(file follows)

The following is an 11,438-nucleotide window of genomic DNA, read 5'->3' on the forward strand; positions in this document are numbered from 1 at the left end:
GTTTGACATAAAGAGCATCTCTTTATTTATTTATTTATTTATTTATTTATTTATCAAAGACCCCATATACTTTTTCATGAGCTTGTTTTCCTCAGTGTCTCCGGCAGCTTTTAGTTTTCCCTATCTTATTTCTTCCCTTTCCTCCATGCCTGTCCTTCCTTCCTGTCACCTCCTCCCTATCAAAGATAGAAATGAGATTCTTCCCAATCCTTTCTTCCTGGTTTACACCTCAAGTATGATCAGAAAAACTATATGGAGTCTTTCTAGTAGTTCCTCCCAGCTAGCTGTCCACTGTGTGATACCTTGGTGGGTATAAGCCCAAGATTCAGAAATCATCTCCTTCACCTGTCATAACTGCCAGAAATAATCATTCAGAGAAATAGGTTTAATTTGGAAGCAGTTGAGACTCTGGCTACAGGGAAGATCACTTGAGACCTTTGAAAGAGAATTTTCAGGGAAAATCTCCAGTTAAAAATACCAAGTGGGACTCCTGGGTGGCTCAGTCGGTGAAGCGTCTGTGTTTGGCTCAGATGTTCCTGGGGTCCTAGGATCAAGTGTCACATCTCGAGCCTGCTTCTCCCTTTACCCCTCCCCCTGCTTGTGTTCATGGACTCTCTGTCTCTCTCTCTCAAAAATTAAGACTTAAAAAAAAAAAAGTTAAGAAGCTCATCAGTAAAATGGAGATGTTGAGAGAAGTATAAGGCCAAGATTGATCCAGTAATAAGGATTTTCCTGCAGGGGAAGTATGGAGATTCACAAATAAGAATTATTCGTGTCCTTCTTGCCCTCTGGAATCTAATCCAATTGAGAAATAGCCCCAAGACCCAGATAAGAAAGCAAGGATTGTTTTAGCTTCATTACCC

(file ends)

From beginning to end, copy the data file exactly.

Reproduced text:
The following is an 11,438-nucleotide window of genomic DNA, read 5'->3' on the forward strand; positions in this document are numbered from 1 at the left end:
GTTTGACATAAAGAGCATCTCTTTATTTATTTATTTATTTATTTATTTATTTATCAAAGACCCCATATACTTTTTCATGAGCTTGTTTTCCTCAGTGTCTCCGGCAGCTTTTAGTTTTCCCTATCTTATTTCTTCCCTTTCCTCCATGCCTGTCCTTCCTTCCTGTCACCTCCTCCCTATCAAAGATAGAAATGAGATTCTTCCCAATCCTTTCTTCCTGGTTTACACCTCAAGTATGATCAGAAAAACTATATGGAGTCTTTCTAGTAGTTCCTCCCAGCTAGCTGTCCACTGTGTGATACCTTGGTGGGTATAAGCCCAAGATTCAGAAATCATCTCCTTCACCTGTCATAACTGCCAGAAATAATCATTCAGAGAAATAGGTTTAATTTGGAAGCAGTTGAGACTCTGGCTACAGGGAAGATCACTTGAGACCTTTGAAAGAGAATTTTCAGGGAAAATCTCCAGTTAAAAATACCAAGTGGGACTCCTGGGTGGCTCAGTCGGTGAAGCGTCTGTGTTTGGCTCAGATGTTCCTGGGGTCCTAGGATCAAGTGTCACATCTCGAGCCTGCTTCTCCCTTTACCCCTCCCCCTGCTTGTGTTCATGGACTCTCTGTCTCTCTCTCTCAAAAATTAAGACTTAAAAAAAAAAAAGTTAAGAAGCTCATCAGTAAAATGGAGATGTTGAGAGAAGTATAAGGCCAAGATTGATCCAGTAATAAGGATTTTCCTGCAGGGGAAGTATGGAGATTCACAAATAAGAATTATTCGTGTCCTTCTTGCCCTCTGGAATCTAATCCAATTGAGAAATAGCCCCAAGACCCAGATAAGAAAGCAAGGATTGTTTTAGCTTCATTACCC